- Belko Experiment, The
- Finding Fatimah
- Free Fire
- Their Finest
- Fast & Furious 8
- Hatton Garden Job, The
- Boss Baby, The (3D)
- Autopsy of Jane Doe, The
- Lost City of Z, The
- City of Tiny Lights
- Quiet Passion, A
- Void, The
- Man Down
- Ghost in the Shell (3D)
- Zip & Zap and the Marble Gang
- Don't Knock Twice
I, Daniel Blake
Stars: Dave Johns, Hayley Squires, Dylan McKiernan, Briana Shann, Kate Rutter, Sharon Percy, Kema Sikazwe
Director: Ken Loach
It takes a filmmaker with authentic talent to make you forget that you are watching a fictional story and fill you with genuine anger, revulsion and sadness brought on by what you are seeing.
Ken Loach is one of those rare directors whose dramas hit hard, generate and sustain potent emotional impact - without needing to resort to stylish “look at me!” cinematic tropes.
In other words, a genuine auteur.
Here, perfectly complemented by his regular scenarist Paul Laverty’s searing screenplay and a picture-and performance-perfect cast, Loach delivers a vivid, heartbreaking and all-too-credible expose of unsympathetic welfare bureaucracy in present-day Britain.
I, Daniel Blake properly won Palme D’Or at this year’s Cannes Film Festival. (Loach, at 79, was the award’s oldest winner).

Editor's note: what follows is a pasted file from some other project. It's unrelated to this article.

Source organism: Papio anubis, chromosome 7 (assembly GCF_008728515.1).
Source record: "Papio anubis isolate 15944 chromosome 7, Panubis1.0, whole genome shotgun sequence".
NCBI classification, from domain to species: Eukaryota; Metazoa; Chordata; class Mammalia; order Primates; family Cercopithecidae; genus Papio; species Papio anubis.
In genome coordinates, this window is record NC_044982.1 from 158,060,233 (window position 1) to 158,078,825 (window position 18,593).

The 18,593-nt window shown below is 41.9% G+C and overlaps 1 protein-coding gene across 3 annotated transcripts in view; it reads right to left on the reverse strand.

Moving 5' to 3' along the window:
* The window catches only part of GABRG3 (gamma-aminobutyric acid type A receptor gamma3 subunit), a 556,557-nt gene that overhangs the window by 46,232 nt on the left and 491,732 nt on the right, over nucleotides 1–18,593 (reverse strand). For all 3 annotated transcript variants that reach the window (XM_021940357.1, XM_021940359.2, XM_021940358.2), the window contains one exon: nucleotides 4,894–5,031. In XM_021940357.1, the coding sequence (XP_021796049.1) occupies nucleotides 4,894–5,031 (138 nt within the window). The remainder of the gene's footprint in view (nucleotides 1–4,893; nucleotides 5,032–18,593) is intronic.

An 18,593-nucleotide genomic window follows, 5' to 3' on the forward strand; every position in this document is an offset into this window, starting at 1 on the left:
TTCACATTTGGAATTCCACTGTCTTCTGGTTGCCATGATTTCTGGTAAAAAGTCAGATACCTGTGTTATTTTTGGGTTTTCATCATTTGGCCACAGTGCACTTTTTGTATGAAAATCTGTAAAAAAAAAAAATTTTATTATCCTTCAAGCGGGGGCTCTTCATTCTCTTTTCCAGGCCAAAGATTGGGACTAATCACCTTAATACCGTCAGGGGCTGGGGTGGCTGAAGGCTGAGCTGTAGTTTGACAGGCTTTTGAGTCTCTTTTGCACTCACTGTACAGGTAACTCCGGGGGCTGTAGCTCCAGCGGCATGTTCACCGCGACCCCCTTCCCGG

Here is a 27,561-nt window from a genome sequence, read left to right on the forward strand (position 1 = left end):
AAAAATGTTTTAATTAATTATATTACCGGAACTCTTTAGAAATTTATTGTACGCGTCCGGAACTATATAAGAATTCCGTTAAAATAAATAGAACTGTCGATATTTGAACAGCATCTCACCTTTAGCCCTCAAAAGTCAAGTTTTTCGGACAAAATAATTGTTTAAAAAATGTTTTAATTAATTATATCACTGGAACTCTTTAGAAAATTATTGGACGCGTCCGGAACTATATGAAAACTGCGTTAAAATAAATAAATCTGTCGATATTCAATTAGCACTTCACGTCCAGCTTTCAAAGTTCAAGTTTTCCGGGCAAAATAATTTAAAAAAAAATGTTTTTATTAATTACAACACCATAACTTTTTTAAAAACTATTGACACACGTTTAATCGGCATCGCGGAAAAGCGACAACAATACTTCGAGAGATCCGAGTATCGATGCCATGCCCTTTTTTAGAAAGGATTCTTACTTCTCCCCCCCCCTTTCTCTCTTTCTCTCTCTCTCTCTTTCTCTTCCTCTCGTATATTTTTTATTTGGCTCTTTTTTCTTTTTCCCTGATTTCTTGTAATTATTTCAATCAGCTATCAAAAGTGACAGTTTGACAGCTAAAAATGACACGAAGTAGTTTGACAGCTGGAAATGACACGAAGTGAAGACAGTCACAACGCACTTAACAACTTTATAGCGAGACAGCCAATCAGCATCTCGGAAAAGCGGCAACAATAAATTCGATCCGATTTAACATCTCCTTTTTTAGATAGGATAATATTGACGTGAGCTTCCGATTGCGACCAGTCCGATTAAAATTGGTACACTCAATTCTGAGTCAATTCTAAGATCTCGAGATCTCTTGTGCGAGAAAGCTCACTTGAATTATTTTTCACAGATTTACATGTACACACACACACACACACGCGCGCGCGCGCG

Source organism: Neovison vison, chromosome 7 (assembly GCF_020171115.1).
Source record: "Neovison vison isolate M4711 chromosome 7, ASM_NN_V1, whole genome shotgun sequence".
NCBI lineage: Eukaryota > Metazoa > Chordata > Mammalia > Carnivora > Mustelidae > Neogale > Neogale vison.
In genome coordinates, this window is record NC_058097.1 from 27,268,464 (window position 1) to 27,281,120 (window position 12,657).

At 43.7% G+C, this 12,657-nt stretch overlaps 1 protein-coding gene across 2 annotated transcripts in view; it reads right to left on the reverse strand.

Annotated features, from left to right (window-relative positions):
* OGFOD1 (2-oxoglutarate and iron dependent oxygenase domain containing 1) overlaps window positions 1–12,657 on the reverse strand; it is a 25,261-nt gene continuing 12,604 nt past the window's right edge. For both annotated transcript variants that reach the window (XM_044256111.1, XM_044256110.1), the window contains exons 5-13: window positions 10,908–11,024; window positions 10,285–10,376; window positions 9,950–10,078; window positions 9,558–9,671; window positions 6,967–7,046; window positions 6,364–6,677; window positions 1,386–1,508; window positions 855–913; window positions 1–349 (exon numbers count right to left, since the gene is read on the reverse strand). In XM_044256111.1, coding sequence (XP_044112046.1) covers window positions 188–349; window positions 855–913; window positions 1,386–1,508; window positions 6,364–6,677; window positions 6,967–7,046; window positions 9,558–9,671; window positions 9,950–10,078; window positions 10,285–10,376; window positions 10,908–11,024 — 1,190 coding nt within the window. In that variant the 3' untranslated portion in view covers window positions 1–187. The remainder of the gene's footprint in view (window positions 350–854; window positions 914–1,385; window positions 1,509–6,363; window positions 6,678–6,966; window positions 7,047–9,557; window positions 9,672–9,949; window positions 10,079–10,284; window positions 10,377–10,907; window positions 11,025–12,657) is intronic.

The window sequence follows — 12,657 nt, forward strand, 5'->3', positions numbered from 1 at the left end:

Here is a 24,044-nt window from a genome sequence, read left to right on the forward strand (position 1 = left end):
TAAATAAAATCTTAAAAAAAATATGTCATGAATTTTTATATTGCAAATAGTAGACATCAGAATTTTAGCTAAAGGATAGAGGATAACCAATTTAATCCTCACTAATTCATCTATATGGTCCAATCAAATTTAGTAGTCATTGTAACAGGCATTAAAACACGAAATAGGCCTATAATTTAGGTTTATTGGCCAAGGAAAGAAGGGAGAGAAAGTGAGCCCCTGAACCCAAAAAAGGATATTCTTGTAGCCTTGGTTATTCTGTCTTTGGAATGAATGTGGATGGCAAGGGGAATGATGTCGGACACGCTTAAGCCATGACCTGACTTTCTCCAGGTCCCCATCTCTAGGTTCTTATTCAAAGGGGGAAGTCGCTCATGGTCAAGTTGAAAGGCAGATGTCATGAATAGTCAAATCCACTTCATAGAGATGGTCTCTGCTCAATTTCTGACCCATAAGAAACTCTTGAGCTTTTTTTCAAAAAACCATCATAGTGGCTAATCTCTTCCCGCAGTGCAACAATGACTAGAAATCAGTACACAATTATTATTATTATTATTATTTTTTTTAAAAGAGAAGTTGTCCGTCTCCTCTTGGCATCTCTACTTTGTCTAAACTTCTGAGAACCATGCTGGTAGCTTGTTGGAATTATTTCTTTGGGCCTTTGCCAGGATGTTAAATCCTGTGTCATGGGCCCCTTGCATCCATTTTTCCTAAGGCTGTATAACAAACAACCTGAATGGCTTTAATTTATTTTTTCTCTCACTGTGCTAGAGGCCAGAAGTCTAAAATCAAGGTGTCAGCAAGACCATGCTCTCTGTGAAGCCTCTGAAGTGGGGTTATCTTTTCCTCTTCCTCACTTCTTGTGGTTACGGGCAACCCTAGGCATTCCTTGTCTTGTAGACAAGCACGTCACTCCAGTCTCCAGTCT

Dave Johns is realistically moving as the eponymous 59-year-old joiner who, having worked hard all his life and nursed his dying wife, suffers a heart attack.
His doctor tells him he is unfit for work. A bureaucratic by- the-book local job centre assessor (“I’m a healthcare professional") thinks otherwise. And Johns is refused State Aid and instructed to find work or face the “Decision Maker”, apparently a fate worse than death.
Result? No job turns up and Blake is left holding on by a telephone helpline for an hour and 48 minutes and instructed to go online (“We’re digital by default”).
Then, meeting and helping single mother Kate (Hayley Squires) who is evicted from her home with her two young children before escaping from her one-room London hostel home for a flat in Newcastle, a city unfamiliar to her, they both face increasingly cruel and uncaring officialdom...
Loach’s increasingly anger-rousing storytelling, set against well-used, well-shot (by cinematographer Robbie Ryan) Newcastle Upon Tyne locations tells his story with maximum impact.
The painful message, acidly summed up when Johns states “When you lose your self-respect, you’re done for”, becomes more and more potent scene by scene, and powerfully underlines Loach’s comment, “A movie isn't a political movement, a party or even an article. It's just a film. At best it can add its voice to public outrage”.
Loach’s masterwork is emotionally tough to watch but it needs to be seen by anyone and everyone with a conscience.
UK/France/Belgium 2016. UK Distributor: EntertainmentOne. Colour.
100 minutes. Widescreen. UK certificate: 15.
Guidance ratings (out of 3): Sex/nudity 2, Violence/Horror 1, Drugs 1, Swearing 2.
Review date: 22 Oct 2016